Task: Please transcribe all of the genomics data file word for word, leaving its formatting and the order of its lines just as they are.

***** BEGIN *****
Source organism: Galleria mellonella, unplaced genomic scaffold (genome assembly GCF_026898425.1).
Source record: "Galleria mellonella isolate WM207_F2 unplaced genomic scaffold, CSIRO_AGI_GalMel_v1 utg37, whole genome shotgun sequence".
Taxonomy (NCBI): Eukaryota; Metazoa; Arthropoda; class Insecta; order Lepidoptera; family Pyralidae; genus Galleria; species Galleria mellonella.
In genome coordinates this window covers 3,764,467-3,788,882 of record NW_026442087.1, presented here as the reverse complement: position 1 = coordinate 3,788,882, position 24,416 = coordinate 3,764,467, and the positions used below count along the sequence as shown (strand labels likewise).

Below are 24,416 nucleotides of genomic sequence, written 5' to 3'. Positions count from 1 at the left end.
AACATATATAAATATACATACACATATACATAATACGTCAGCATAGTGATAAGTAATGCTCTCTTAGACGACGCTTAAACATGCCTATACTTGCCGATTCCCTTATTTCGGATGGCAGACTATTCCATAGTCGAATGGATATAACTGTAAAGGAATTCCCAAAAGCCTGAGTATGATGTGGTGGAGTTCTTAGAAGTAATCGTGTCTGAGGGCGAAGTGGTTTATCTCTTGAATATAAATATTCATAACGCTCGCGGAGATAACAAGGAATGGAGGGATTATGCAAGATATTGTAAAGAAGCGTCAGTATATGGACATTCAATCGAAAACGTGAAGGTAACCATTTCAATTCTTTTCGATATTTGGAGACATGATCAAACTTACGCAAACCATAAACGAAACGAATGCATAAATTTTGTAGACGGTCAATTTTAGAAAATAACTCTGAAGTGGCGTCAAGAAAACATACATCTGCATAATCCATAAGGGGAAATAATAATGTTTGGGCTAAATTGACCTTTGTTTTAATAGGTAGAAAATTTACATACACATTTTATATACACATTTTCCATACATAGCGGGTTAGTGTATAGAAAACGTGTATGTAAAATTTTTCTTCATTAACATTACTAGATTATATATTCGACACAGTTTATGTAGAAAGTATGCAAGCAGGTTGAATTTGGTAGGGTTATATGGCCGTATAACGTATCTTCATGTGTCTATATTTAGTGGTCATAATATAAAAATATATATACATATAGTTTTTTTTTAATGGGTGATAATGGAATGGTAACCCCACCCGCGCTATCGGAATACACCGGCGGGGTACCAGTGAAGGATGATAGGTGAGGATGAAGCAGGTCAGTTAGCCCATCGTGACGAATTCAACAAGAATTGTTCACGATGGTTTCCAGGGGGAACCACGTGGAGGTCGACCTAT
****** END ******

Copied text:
Source organism: Galleria mellonella, unplaced genomic scaffold (genome assembly GCF_026898425.1).
Source record: "Galleria mellonella isolate WM207_F2 unplaced genomic scaffold, CSIRO_AGI_GalMel_v1 utg37, whole genome shotgun sequence".
Taxonomy (NCBI): Eukaryota; Metazoa; Arthropoda; class Insecta; order Lepidoptera; family Pyralidae; genus Galleria; species Galleria mellonella.
In genome coordinates this window covers 3,764,467-3,788,882 of record NW_026442087.1, presented here as the reverse complement: position 1 = coordinate 3,788,882, position 24,416 = coordinate 3,764,467, and the positions used below count along the sequence as shown (strand labels likewise).

Below are 24,416 nucleotides of genomic sequence, written 5' to 3'. Positions count from 1 at the left end.
AACATATATAAATATACATACACATATACATAATACGTCAGCATAGTGATAAGTAATGCTCTCTTAGACGACGCTTAAACATGCCTATACTTGCCGATTCCCTTATTTCGGATGGCAGACTATTCCATAGTCGAATGGATATAACTGTAAAGGAATTCCCAAAAGCCTGAGTATGATGTGGTGGAGTTCTTAGAAGTAATCGTGTCTGAGGGCGAAGTGGTTTATCTCTTGAATATAAATATTCATAACGCTCGCGGAGATAACAAGGAATGGAGGGATTATGCAAGATATTGTAAAGAAGCGTCAGTATATGGACATTCAATCGAAAACGTGAAGGTAACCATTTCAATTCTTTTCGATATTTGGAGACATGATCAAACTTACGCAAACCATAAACGAAACGAATGCATAAATTTTGTAGACGGTCAATTTTAGAAAATAACTCTGAAGTGGCGTCAAGAAAACATACATCTGCATAATCCATAAGGGGAAATAATAATGTTTGGGCTAAATTGACCTTTGTTTTAATAGGTAGAAAATTTACATACACATTTTATATACACATTTTCCATACATAGCGGGTTAGTGTATAGAAAACGTGTATGTAAAATTTTTCTTCATTAACATTACTAGATTATATATTCGACACAGTTTATGTAGAAAGTATGCAAGCAGGTTGAATTTGGTAGGGTTATATGGCCGTATAACGTATCTTCATGTGTCTATATTTAGTGGTCATAATATAAAAATATATATACATATAGTTTTTTTTTAATGGGTGATAATGGAATGGTAACCCCACCCGCGCTATCGGAATACACCGGCGGGGTACCAGTGAAGGATGATAGGTGAGGATGAAGCAGGTCAGTTAGCCCATCGTGACGAATTCAACAAGAATTGTTCACGATGGTTTCCAGGGGGAACCACGTGGAGGTCGACCTAT